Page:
The dynasty of rulers who made the sculpted railings and gateways of the great stupa at Sanchi, had their Eastern Indian sect of such sculptures in their own kingdom of present day Andhra Pradesh, at Amravadi and Nagajunakinda in the Krishna river valley.

Maha Bodhi Vihara

At Amravati, a great stupa of Mauryan times was reconstructed during the 2nd century AD by Satavahanas and the stupa was provided with stone sculpted railing like that at Buddha Gaya Maha Bodhi Vihara. Similar to railings at Sanchi, the railings at Amravati and Nagarjunakanda (short time later) were profusely sculpted with Jataka stories, to give the onlooker that attainment of Buddhahood is possible through a tedious process of innumerable lives performing the ten perfections (dasa paramita), and that the Buddha is human, but a self made (Swayambu) supreme human being. These figures of the railings are in steady movements and not stable, giving the onlooker the spirit of the Dhamma as a great moving force from the dark into the light.

The scenes too represent the world within and understanding life. There in the pliable flesh is never disregarded. These are all in all the finest representations in the art of the world.

Asoka besides his construction of stupas, erection of pillars with Dharmapili and rock, minor rock and pillar edicts, began the tradition of making beautiful cave temples for Ajivakas and Brahamins, which he sculpted out of the Barabar hills in Bihar State with cave donative inscriptions.

 

Mayawati for a people-friendly image of the party

STAFF WRITER 20:5 HRS IST

Lucknow, May 13 (PTI) Uttar Pradesh Chief Minister and BSP chief Mayawati today asked party leaders not to confine their efforts to expanding its support base but also to create an image for the party in accordance with expectations of the people.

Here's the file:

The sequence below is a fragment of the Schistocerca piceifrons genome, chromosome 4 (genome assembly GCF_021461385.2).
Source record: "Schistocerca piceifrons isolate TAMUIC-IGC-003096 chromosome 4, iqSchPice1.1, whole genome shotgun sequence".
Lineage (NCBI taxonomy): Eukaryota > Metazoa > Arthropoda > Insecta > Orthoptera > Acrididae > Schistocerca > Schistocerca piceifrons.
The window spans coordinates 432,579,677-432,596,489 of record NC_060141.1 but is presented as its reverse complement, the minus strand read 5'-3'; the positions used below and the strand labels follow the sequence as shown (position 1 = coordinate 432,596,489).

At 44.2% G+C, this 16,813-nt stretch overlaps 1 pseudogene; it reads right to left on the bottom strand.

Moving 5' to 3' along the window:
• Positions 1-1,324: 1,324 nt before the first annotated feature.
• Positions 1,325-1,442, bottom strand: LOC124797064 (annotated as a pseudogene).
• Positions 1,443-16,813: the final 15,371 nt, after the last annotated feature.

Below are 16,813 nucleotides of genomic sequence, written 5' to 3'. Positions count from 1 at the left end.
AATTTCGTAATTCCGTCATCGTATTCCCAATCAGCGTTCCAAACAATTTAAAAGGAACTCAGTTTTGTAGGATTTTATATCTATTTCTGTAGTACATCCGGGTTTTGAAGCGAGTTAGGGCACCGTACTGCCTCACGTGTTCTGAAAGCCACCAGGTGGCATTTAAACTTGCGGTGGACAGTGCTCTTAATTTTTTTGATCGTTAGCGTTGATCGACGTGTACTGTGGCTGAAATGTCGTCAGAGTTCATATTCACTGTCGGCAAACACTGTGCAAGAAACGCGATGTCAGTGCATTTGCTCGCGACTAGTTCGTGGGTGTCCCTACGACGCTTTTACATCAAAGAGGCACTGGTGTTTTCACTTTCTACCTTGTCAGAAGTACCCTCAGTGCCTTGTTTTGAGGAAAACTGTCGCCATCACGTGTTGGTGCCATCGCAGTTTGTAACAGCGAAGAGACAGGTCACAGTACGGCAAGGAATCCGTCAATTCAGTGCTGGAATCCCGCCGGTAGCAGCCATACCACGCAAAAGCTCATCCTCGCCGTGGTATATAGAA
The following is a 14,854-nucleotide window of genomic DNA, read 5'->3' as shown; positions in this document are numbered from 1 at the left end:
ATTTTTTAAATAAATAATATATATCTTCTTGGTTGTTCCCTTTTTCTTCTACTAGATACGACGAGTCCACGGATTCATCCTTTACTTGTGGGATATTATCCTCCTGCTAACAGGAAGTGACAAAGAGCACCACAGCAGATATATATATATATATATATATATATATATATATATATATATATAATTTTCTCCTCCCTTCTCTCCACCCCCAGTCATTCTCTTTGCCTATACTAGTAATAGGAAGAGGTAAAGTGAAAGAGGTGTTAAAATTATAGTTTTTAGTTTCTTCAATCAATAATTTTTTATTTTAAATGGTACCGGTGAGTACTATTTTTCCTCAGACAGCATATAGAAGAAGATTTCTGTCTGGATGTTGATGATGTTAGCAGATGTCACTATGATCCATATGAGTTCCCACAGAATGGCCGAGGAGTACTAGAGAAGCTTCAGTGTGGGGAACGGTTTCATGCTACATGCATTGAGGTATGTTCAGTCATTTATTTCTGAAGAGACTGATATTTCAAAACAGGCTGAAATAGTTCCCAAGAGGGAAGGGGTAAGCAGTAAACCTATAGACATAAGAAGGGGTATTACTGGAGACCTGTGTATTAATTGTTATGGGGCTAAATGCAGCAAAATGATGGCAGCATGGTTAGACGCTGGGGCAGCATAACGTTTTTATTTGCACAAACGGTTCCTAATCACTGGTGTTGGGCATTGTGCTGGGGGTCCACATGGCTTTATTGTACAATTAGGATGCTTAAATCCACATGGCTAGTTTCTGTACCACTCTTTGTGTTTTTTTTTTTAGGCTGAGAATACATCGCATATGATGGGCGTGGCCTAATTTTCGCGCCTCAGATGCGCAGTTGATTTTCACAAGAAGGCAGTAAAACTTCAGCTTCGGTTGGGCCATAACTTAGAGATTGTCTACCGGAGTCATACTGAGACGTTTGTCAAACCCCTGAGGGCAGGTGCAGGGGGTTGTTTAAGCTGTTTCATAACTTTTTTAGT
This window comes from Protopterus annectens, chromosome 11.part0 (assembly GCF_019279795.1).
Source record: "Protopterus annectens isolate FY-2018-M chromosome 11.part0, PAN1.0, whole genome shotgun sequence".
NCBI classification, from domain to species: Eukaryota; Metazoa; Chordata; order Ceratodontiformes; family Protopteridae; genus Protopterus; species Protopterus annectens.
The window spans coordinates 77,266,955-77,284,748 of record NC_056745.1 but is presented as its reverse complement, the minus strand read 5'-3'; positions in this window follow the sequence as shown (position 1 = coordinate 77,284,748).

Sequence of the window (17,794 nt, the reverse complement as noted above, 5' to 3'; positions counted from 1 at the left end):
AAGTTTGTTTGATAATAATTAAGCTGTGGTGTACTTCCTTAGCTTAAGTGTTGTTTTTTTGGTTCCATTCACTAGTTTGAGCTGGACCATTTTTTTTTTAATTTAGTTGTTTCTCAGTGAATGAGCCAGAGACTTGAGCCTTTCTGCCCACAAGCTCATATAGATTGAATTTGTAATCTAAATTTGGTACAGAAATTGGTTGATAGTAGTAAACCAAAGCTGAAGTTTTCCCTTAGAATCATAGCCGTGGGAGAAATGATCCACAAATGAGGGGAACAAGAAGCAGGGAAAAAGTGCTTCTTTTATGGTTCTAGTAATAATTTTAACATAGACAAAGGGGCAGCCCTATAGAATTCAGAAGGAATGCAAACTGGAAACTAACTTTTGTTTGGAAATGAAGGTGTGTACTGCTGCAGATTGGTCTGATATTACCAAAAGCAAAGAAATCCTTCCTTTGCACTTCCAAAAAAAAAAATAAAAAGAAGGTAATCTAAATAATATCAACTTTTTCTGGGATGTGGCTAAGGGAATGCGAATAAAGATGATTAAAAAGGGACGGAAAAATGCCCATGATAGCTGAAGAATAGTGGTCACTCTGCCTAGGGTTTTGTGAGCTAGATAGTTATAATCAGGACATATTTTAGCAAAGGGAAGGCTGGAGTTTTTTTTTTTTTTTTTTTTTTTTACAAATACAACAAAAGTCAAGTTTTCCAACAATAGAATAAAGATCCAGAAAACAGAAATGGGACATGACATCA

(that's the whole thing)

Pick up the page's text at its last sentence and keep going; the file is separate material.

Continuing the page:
Delivering the message at a meeting of senior party functionaries here, Mayawati said her government was committed to create an atmosphere in the state free of “fear, crime, terror and corruption”, a BSP spokesman said.

She also reviewed preparation for the party’s proposed state-wide agitation against ‘wrong policies’ of the Congress beginning May 22, the day UPA completes one year in office and asked party workers to make the stir a success, saying it was related to the interest of the common people.

Mayawati seeks inclusion of caste in census

STAFF WRITER 17:12 HRS IST

Lucknow, May 15 (PTI) Uttar Pradesh chief minister Mayawati today demanded inclusion of caste in the census which would help in drawing welfare schemes for the weaker sections.

In a letter written to Prime Minister Manmohan Singh, she stressed on caste based census in order to ensure academic, social and economic development of the deprived groups.

She slammed Congress, BJP and other political parties for depriving the backwards of their rights by denying caste-based census since Independence.

“With an aim to maintain their hold over power they conspired to deprive the other backward castes (OBC) of their rights by denying caste-based census since Independence”, she said in an official statement.

She claimed that on her directives the BSP members were the first to raise the issue of caste-based census in the Parliament. Other parties were now trying to take credit for it, she added.

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05/13/10
The Abhidhamma in Practice -Mayawati completes three years in office Thursday
Filed under: General
Posted by: @ 1:25 am